With all that, the car was purchased from a senior couple and she has only about 38 thousand miles so I couldn't pass this car up for 2,500 dollars and knew there would be some issues such as the vinyl roof needs repair and obviously a full tune up which will happen in the spring but hoping you can shed some light on the issue at hand with the heater controls/fan as to why this is affecting the idle, no fan and head lamps open. I did find on line the electrical and vacuum manual on a site and will print out but I didn't know you had manuals etc for one to purchase, is their an online store to view your products?

Its a beautiful car that needs some attention just want to do it right. I like to try things on my own but I suspect it should be taken to a professional such as yourself and get it done.

So hope this is a better explanation.

Jim

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Hi Jim -

Your latest information certainly helps to appreciate what you need to do to correct the issues that are appearing on your Mk V. It does look like you will be busy. The suggestions that we made earlier still apply.

These problems that you are experiencing need to be dealt with one at a time in a logical manner and sequence. Each faulty item or system should be examined separately to verify the fault and then you need to read the "proper" shop manual to find out exactly how it operates and to learn where the various components are located on the vehicle. Then each suspect component needs to be tested as per the manual starting first with the easier items to test or items that are suspect. These above methods help to avoid replacing good parts. New parts now are scarce and expensive. As an example of testing the components, the vacuum operated headlamps are known to leak vacuum from the vacuum motors at the grill area. These motors are a good starting place to test separately for vacuum leaks with a hand held vacuum pump. A vacuum leak can occur anywhere that vacuum is routed. Some systems have several leaks that must be found.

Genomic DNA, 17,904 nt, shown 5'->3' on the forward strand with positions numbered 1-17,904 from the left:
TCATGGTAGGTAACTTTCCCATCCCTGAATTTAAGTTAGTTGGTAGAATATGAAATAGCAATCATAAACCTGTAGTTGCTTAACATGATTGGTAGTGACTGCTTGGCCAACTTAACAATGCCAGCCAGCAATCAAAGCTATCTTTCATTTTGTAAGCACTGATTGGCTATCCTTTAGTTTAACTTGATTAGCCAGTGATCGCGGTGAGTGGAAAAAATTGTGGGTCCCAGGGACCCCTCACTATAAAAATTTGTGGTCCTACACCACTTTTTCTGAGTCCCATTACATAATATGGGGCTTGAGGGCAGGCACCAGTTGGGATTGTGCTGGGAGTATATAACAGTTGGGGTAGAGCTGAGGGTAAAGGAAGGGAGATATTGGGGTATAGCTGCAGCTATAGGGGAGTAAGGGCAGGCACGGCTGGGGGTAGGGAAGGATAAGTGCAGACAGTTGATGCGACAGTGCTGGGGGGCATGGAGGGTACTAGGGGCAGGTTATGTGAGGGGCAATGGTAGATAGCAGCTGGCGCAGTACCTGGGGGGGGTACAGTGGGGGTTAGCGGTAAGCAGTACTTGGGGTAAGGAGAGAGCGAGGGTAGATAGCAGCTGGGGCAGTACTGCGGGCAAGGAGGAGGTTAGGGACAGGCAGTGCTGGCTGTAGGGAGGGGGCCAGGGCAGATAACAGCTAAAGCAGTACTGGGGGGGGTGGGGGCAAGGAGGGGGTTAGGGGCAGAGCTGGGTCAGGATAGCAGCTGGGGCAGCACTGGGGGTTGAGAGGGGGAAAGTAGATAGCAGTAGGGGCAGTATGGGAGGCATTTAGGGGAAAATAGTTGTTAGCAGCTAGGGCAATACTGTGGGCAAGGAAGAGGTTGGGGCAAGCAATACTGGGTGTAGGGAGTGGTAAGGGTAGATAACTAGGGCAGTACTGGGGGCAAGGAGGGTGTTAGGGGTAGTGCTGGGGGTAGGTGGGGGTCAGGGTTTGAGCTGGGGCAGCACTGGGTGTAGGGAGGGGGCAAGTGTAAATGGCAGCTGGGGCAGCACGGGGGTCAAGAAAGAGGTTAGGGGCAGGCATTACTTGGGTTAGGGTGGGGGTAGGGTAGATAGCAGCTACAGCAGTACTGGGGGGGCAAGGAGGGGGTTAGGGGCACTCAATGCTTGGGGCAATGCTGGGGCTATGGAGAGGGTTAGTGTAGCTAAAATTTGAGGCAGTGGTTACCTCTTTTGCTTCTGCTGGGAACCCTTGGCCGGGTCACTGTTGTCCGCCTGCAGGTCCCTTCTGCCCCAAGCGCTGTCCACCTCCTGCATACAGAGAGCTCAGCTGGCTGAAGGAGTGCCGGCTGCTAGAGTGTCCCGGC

If you are unable to do these tests yourself and are using a local repair shop, that technician will certainly be able to use your shop manuals to save you time and money.

At Lincoln Land we have many good used and some new parts available for your car whenever you need them.

Sincerely,

Bill